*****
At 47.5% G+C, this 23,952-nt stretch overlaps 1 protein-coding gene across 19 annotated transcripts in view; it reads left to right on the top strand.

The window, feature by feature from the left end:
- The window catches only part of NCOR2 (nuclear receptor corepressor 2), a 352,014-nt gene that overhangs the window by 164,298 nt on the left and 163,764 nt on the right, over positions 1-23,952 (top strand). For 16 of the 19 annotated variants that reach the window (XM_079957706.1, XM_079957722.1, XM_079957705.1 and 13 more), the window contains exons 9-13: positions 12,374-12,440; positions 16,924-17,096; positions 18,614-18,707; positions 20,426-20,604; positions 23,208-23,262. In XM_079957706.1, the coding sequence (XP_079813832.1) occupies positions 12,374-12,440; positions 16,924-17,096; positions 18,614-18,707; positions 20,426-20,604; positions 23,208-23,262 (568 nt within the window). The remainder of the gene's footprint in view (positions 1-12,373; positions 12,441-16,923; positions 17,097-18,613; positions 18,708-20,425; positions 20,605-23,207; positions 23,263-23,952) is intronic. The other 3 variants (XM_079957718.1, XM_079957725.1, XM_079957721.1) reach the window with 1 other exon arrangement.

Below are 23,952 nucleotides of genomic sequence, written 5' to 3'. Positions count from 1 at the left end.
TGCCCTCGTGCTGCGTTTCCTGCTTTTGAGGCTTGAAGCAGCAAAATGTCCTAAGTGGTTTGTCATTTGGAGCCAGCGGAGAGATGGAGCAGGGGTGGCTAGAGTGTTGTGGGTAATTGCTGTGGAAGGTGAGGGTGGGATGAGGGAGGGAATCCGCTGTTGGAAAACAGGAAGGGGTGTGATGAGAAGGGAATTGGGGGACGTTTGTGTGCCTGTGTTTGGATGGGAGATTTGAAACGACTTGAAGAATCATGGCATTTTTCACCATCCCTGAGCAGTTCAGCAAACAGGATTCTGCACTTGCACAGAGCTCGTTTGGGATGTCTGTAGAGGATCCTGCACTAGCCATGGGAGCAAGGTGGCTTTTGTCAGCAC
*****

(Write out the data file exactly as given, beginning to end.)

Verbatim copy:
At 47.5% G+C, this 23,952-nt stretch overlaps 1 protein-coding gene across 19 annotated transcripts in view; it reads left to right on the top strand.

The window, feature by feature from the left end:
- The window catches only part of NCOR2 (nuclear receptor corepressor 2), a 352,014-nt gene that overhangs the window by 164,298 nt on the left and 163,764 nt on the right, over positions 1-23,952 (top strand). For 16 of the 19 annotated variants that reach the window (XM_079957706.1, XM_079957722.1, XM_079957705.1 and 13 more), the window contains exons 9-13: positions 12,374-12,440; positions 16,924-17,096; positions 18,614-18,707; positions 20,426-20,604; positions 23,208-23,262. In XM_079957706.1, the coding sequence (XP_079813832.1) occupies positions 12,374-12,440; positions 16,924-17,096; positions 18,614-18,707; positions 20,426-20,604; positions 23,208-23,262 (568 nt within the window). The remainder of the gene's footprint in view (positions 1-12,373; positions 12,441-16,923; positions 17,097-18,613; positions 18,708-20,425; positions 20,605-23,207; positions 23,263-23,952) is intronic. The other 3 variants (XM_079957718.1, XM_079957725.1, XM_079957721.1) reach the window with 1 other exon arrangement.

Below are 23,952 nucleotides of genomic sequence, written 5' to 3'. Positions count from 1 at the left end.
TGCCCTCGTGCTGCGTTTCCTGCTTTTGAGGCTTGAAGCAGCAAAATGTCCTAAGTGGTTTGTCATTTGGAGCCAGCGGAGAGATGGAGCAGGGGTGGCTAGAGTGTTGTGGGTAATTGCTGTGGAAGGTGAGGGTGGGATGAGGGAGGGAATCCGCTGTTGGAAAACAGGAAGGGGTGTGATGAGAAGGGAATTGGGGGACGTTTGTGTGCCTGTGTTTGGATGGGAGATTTGAAACGACTTGAAGAATCATGGCATTTTTCACCATCCCTGAGCAGTTCAGCAAACAGGATTCTGCACTTGCACAGAGCTCGTTTGGGATGTCTGTAGAGGATCCTGCACTAGCCATGGGAGCAAGGTGGCTTTTGTCAGCAC